• Exerting his renovated powers to their utmost, he was yet filling the arches of the cave with long and full tones, when a yell burst into the air without, that instantly stilled his pious strains, choking his voice suddenly, as though his heart had literally bounded into the passage of his throat.   (source)
    literally = actually (not figuratively; not an exaggeration)
  • Do you mean literally or figuratively?   (source)
    literally = actually (not just figuratively)
  • The three or four stone toilets in the village were literally overflowing with excrement.   (source)
    literally = actually (not figuratively; not an exaggeration)
  • I was so scared someone might hear it that I literally begged Father to take me back upstairs.   (source)
    literally = actually (not an exaggeration)
  • It was a gray coat with a fur collar that had literally been chewed up by somebody.   (source)
    literally = actually (not figuratively; not an exaggeration)
  • "There is literally no such thing," she answered.   (source)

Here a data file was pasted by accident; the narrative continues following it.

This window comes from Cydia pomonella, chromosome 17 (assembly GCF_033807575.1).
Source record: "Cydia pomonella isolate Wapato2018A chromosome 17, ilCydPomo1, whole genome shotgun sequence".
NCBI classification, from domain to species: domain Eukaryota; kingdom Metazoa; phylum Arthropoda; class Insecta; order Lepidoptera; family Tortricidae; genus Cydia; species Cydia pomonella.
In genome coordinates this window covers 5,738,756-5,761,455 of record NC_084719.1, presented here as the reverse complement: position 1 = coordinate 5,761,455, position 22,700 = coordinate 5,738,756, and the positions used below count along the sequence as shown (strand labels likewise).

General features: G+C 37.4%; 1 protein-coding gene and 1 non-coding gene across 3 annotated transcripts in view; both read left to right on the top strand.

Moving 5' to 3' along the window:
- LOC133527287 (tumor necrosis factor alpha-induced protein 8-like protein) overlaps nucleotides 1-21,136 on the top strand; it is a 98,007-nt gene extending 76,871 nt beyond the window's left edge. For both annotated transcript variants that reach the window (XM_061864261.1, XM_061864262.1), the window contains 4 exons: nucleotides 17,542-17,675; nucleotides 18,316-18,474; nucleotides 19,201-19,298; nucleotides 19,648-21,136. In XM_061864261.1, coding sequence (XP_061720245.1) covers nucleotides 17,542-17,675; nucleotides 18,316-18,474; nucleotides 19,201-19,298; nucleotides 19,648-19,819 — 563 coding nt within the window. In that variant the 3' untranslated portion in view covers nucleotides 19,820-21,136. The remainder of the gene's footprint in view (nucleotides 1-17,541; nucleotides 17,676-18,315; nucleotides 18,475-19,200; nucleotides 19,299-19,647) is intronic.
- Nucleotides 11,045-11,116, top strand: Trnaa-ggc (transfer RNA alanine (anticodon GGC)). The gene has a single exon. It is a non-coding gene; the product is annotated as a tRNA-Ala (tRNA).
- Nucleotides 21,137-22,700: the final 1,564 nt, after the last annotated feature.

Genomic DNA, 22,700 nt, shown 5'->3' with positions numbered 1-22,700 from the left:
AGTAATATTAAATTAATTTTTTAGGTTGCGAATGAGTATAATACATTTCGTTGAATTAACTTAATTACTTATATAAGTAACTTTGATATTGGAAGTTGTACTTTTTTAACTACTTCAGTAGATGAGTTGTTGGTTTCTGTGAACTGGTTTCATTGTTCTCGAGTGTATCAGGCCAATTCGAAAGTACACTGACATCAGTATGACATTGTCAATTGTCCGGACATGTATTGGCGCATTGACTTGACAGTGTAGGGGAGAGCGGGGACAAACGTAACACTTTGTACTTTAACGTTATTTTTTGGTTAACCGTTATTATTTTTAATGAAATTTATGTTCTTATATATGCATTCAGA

literally = actually (not an exaggeration)
  • The men were, Louie wrote in his diary, "literally ripped to pieces."   (source)
  • "We are literally in the heart of Jesus," he said.   (source)
    literally = actually (not just figuratively)
  • Suddenly there was a loud shout, and someone literally kicked open the side door.   (source)
    literally = actually (not figuratively; not an exaggeration)
  • I made a quick scan of the screen and my eyes literally started blurring.   (source)
    literally = actually (not an exaggeration)
  • The problems arise when we begin to believe literally in our own metaphors.   (source)
    literally = actually (not figuratively; not an exaggeration)
  • Some things happen in a literal way, Lily.   (source)
    literal = actual (not figurative)
  • Or that Jesus was not born of a literal virgin birth?   (source)
  • I smiled—it was an inside joke that literally no one else would get.   (source)
    literally = actually (not an exaggeration)
  • Dimly I recall that first character was still yelling his head off, literally screaming at me.   (source)
    literally = actually (not figuratively; not an exaggeration)
  • Lord Jesus Christ, we are gathered here in Your heart, literally in Your heart, as cancer survivors.   (source)
    literally = actually (not just figuratively)
  • But she had left her past so far behind that she literally did not know how to drive.   (source)
    literally = actually (not figuratively; not an exaggeration)